President Chávez and the Spanish King: Who was disrespectful to whom?

This article is in English [1] and Spanish [2] / Este articulo es en ingles [1] y español [2]

[1] Chavez and the King: Who was disrespectful to whom?

The first rule when reading most media coverage about Venezuela is to turn it around 180 degrees if you want to find out the truth!

A case in point is the recent coverage of the exchange between Chavez and Spanish King Juan Carlos I at the 17th Ibero-American summit in Chile in which the King told Chavez to shut up.
The headline in the London Metro gives us “Spanish King sends a clear message to ‘insulting’ Venezuelan: Put a sock in it, Chavez”.

AFP news says: “Spain’s King Juan Carlos won praise back home on Sunday after telling Venezuelan President Hugo Chavez to “just shut up” before storming out of an Ibero-American summit. Spain’s monarch was applauded by Spanish media for his angry reprimand Saturday of Chavez, after the Venezuelan leader described a former Spanish prime minister as a “fascist” and launched into a wide-ranging tirade.”

El Mundo newspaper from Spain is more of the same but includes quotes like: “The King has put Chavez in his place in the name of all Spaniards,” and goes on to say the monarch’s rebuke was “something that should have been said to him (Chavez) a long time ago.”

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From most sources you get the idea that Chavez is a loose cannon throwing around random insults. TIME says: ‘The King got fed up when the Venezuelan firebrand went on one of his rants and repeatedly accused former Spanish Prime Minister José Maria Aznar of being a “fascist”‘.

When describing who Chavez is, the yellow press often use the term ‘populist’ to imply a lack of intellectualism or to paint a picture of a man who will say anything just to stay popular. He is described with a dismissive tone and almost always set up as a bit of a mad man who has often ‘grabbed attention with flamboyant speeches’ and is, ‘renowned for his long, rambling speeches’.

The length of his speeches is not disputed, but ‘rambling’ means to ‘wander aimlessly’ and I have personally heard and read many of Chavez’s uncut speeches and would never describe them as aimless. In fact, one doesn’t have to look very hard at all to see he has very clearly and consistently put forward policies – as voted for by the Venezuelan people – that aim to transform Venezuelan society from predominantly serving the interests of the wealthy minority to serving the interests of the poor majority. To do this, he is very clearly trying to break the traditional colonial ties of control over Venezuela’s resources and economy in a bid for sovereignty. And, he knows Venezuela cannot do it in isolation, which informs the bulk of his international work and the speeches that come from it.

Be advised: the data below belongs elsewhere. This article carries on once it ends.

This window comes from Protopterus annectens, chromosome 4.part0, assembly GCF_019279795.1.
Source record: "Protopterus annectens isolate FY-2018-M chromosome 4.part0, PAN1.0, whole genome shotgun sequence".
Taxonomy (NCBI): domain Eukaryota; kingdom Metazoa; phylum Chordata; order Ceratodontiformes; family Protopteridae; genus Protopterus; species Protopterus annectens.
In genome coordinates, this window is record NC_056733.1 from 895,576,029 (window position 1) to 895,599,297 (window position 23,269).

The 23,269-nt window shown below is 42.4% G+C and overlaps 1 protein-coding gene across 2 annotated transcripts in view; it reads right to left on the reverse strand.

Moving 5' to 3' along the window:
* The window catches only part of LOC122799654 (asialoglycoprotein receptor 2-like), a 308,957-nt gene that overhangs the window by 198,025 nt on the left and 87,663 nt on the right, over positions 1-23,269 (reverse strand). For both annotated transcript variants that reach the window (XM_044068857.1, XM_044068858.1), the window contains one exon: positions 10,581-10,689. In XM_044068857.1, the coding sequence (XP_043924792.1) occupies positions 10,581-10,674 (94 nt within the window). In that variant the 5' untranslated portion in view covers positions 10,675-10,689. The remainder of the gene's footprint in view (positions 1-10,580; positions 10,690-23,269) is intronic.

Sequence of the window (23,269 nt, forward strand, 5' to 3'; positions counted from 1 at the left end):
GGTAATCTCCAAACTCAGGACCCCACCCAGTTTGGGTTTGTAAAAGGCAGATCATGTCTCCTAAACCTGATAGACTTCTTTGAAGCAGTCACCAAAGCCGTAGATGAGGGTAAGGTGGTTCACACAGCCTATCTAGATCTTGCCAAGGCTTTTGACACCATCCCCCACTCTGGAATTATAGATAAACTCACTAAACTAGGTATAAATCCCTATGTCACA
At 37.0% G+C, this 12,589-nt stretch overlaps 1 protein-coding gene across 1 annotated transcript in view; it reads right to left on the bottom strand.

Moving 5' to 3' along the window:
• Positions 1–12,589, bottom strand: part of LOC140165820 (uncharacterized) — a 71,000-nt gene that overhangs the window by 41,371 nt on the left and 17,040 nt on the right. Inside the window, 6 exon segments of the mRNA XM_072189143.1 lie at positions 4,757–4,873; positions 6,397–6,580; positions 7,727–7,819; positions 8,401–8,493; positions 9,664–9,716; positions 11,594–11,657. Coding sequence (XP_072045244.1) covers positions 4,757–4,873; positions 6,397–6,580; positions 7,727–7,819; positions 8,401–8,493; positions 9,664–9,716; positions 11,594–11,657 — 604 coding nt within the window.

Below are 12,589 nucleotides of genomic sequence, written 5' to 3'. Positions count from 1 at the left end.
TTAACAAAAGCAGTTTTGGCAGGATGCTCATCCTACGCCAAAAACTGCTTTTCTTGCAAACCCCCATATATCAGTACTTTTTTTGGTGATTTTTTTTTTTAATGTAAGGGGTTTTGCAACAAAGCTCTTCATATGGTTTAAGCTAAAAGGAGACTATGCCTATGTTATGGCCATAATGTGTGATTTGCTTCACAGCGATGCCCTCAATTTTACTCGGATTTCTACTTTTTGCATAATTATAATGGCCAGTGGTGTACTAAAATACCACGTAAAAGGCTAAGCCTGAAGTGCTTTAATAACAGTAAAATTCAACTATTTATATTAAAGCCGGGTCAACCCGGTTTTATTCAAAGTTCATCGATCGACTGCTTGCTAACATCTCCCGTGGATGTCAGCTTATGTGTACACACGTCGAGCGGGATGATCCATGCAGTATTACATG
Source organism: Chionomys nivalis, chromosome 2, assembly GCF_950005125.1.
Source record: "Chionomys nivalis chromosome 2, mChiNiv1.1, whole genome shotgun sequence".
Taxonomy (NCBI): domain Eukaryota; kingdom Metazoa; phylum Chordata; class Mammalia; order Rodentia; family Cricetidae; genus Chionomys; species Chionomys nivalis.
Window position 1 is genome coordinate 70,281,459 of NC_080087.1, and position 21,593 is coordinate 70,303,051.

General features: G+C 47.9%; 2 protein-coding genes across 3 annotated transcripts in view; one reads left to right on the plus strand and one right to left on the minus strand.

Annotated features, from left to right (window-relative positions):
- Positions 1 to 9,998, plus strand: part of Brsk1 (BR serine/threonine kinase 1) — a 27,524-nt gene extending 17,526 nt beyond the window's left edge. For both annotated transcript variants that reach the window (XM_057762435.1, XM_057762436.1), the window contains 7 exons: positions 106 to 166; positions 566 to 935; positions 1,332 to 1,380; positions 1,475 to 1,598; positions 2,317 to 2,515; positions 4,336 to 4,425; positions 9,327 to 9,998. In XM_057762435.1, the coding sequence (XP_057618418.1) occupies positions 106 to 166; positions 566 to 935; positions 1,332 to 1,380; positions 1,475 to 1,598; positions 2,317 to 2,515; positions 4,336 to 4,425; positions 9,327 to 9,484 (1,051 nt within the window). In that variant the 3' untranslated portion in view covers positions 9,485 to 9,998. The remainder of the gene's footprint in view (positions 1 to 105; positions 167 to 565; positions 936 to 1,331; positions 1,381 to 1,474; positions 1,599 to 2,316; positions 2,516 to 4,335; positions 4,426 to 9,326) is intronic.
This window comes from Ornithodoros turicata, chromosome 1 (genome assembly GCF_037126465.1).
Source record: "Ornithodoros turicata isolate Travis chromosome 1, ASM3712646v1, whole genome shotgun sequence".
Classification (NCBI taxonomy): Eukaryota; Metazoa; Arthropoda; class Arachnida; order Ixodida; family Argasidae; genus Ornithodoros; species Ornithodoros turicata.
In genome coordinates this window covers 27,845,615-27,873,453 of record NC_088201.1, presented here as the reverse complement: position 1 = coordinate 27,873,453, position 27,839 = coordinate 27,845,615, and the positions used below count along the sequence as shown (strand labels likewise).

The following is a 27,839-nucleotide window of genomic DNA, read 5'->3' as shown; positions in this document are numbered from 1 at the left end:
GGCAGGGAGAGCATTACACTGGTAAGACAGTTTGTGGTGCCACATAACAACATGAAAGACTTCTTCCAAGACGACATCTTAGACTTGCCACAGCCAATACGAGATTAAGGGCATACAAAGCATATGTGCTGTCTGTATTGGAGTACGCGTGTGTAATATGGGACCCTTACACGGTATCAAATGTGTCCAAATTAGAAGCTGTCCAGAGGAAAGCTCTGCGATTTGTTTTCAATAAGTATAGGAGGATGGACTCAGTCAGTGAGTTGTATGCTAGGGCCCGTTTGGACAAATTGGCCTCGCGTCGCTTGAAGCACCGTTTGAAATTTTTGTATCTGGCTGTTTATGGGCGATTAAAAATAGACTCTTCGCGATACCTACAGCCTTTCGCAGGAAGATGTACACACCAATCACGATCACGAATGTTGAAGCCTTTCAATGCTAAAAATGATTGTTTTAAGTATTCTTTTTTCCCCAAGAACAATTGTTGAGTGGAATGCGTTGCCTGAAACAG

Nevertheless, his consistency of aim is often ignored by the main stream media.

So what is the context of this recent incident between Chavez and the Spanish Monarch?

One of the mandates of this year’s Ibero-american summit was to try to overcome the wealth and social inequality in Latin America and a fierce ideological debate ensued. The role of imperialism and the multinationals and the policies of privatisation were cited as having serious effects in Latin America. Spanish multinationals in particular, were criticised. They have carried out what could be described as a second colonisation of the continent, taking over and looting companies, particularly electricity suppliers, gas companies, banks, telecommunications companies. The names of Repsol, Union Fenosa, BBVA, Telefonica, inspire justified rage when they are mentioned in Latin America.

Evo Morales, defended his policy of nationalisation in Bolivia, saying that basic resources and services like water, gas and electricity cannot be in private hands. Daniel Ortega, the president of Nicaragua, mentioned the fact that the Spanish embassy had taken a position against him and the FSLN (Sandinista Front of National Liberation) in the recent elections despite which, Ortega won.

Zapatero, the social-democratic president of Spain intervened to defend the interests of Spanish multinationals, saying that there It did not matter whether basic services where state-owned or private and that nationalisation was not the solution. He added that foreign interference should not be used as an excuse for the many problems in Latin America itself that have impeded development.